Adagio's C-S , The Master Craftsman

I had a couple of days between projects last month so I attended to a few binding projects. I’d recently acquired a copy of Leonard Bahr’s C-S, The Master Craftsman (Adagio Press 1969) in sheets. I’d seen the book over the years but never felt the beed to own a copy. The copy in sheets was cheap, plus it included several proof and trial-setting sheets, including a completely different title page, which are always of interest to a printer. 

The two Doves leaves required were lacking, but there are enough Doves leaves kicking around HM from the Pollard project Ideal Book projects to easily fix that shortcoming. 

One of the two sheets included in the edition was from the Bible. I still have some of those and chose a bifolium (half a printed sheet; the Bible was printed four up) that showed some of the foxing for which Vol. 1 is infamous.  For the second I acquired a leaf from Paradise Regain
d from the excellent Kelmscott Bookshop.

It’s not an uncommon book, copies can be found. It seems to have been bankrolled by the bibliophile Norman Strouse, who provided the leaves and a brief essay about Cobden-Sanderson’s career. There’s nothing new in his essay but it’s engaging enough, and includes a paragraph on
the purpose and value of leaf books, for the boneheads who need it explained. John Dreyfus contributed a more penetrating essay, about the partnership between C-S and Emery Walker, with some speculation  – based on previously unpublished legal documents – on why it disintegrated and C-S later dumped all the Doves type and matrices in the Thames. It paints a sympathetic but not apologetic portrait of C-S. 

This was Bahr’s most ambitious project. The Adagio Press was a private endeavor, a break from the duller jobbing work that paid his bills. (See Will Rueter’s Pressing Matters for more about Bahr and Adagio.)

It’s all the more ambitious when one reads, in his colophon, that whatever he was printing with could only manage a single page at a time, which means each bilofium sheet had to go thru the press four times just for the black, and most sheets have one, sometimes two additional colors! He explains that printing each sheet took so long that dampening the handmade Tovil paper, although preferable, was impossible. At least he acknowledges this shortcoming, and his results were acceptable enough.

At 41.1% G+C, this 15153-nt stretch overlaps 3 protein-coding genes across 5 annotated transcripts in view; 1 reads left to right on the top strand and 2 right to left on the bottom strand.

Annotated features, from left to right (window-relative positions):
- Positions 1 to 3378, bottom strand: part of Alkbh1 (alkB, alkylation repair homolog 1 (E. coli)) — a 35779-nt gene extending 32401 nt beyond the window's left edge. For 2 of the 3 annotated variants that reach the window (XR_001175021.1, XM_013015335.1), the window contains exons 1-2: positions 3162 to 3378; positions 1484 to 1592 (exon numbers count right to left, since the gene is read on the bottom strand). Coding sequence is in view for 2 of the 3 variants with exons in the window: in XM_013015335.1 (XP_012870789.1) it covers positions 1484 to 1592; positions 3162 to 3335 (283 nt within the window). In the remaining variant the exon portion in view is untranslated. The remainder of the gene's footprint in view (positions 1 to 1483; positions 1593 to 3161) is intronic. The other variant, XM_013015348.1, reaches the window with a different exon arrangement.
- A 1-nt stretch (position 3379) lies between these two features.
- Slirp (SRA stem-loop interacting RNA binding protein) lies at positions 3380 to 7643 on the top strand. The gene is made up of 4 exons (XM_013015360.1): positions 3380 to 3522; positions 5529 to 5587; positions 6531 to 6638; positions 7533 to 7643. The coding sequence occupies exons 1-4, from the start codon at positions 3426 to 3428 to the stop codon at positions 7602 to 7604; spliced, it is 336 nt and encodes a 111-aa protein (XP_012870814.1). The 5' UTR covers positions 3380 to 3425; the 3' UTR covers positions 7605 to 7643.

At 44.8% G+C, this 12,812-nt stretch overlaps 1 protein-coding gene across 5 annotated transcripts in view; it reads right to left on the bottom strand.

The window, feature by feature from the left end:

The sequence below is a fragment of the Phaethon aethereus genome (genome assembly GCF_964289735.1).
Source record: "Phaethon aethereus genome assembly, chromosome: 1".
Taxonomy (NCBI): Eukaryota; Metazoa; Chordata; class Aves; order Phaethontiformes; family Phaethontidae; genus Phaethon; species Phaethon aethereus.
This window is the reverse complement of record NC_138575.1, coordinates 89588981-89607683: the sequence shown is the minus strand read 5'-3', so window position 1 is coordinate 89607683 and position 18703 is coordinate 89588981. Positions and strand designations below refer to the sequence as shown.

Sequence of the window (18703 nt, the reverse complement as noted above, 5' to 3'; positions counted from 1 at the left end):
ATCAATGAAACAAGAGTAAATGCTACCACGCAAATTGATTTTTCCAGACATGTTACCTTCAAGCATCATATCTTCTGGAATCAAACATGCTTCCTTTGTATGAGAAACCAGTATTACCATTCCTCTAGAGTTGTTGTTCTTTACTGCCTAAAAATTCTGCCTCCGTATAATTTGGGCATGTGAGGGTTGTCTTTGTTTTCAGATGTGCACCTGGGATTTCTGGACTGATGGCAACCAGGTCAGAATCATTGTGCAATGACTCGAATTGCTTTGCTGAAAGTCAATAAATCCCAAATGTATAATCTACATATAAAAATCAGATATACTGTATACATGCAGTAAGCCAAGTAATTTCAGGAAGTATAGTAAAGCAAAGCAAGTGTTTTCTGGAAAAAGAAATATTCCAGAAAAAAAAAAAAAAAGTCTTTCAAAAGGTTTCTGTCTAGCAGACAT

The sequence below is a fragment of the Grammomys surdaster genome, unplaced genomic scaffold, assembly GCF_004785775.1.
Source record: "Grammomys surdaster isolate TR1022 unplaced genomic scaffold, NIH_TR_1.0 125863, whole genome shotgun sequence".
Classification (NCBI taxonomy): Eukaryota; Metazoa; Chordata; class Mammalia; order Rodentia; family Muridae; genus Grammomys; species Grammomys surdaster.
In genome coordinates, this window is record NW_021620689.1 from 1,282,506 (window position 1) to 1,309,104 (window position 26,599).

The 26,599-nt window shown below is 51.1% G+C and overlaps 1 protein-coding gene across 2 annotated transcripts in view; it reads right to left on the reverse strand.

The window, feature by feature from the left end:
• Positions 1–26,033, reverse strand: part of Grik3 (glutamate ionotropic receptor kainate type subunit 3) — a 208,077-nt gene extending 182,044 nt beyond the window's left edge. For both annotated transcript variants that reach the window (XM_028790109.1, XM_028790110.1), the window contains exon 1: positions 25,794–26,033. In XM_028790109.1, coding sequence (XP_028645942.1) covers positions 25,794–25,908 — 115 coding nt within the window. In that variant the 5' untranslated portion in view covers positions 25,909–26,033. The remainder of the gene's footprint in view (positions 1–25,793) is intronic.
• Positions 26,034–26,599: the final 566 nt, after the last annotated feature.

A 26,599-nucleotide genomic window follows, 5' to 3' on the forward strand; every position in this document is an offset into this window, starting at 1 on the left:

One of the things I didn’t like about the book as issued was the inclusion of a sheet with a photo of C-S and Walker tipped on. (C-S always looks like an insufferable ponce.) This sheet was simply laid into the book. I suspect it might have been an afterthought. I really don’t like books with items laid in (unless there
s a box, and even then...), so I mounted the sheet in my copy opposite the title page. 

There were 10 copies  “retree” copies bound up at some time by Campbell-Logan. My copy includes the little slip inserted identifying these as such, so I guess my copy was part of that exercise (i.e. an extra set beyond the 10). I annotated it so as not to defame Campbell-Logan.


Before I got to the binding, I printed the seven sheets that make up the text for Byzantium’s upcoming book about marbling on different papers. For the title page Barbara marbled the sheet, leaving a blank area for the text. She used acrylics so I was able to dampen the sheets for printing (as I did with all the others) without everything running. Each copy will include original marbled samples on at least 51 different papers, grouped by type (handmade, mouldmade, machine-made) and source (Western or Eastern). I believe the edition of 17 copies, uniformly bound by Claudia, will be ready for issue in the fall. 

This month I start printing the next HM book, which also should be ready for publication in the fall. 

Last months Agrippa symposium in London has sparked some requests for copies of HMs About Agrippa. The edition was exhausted some years ago, but Im considering a second printing. If interested send an email please (address at right somewhere).

Next month Ive lined up another guest, Will Rueter, who will share some details and images about what will be The Aliquando Press final book, and an updated bibliography.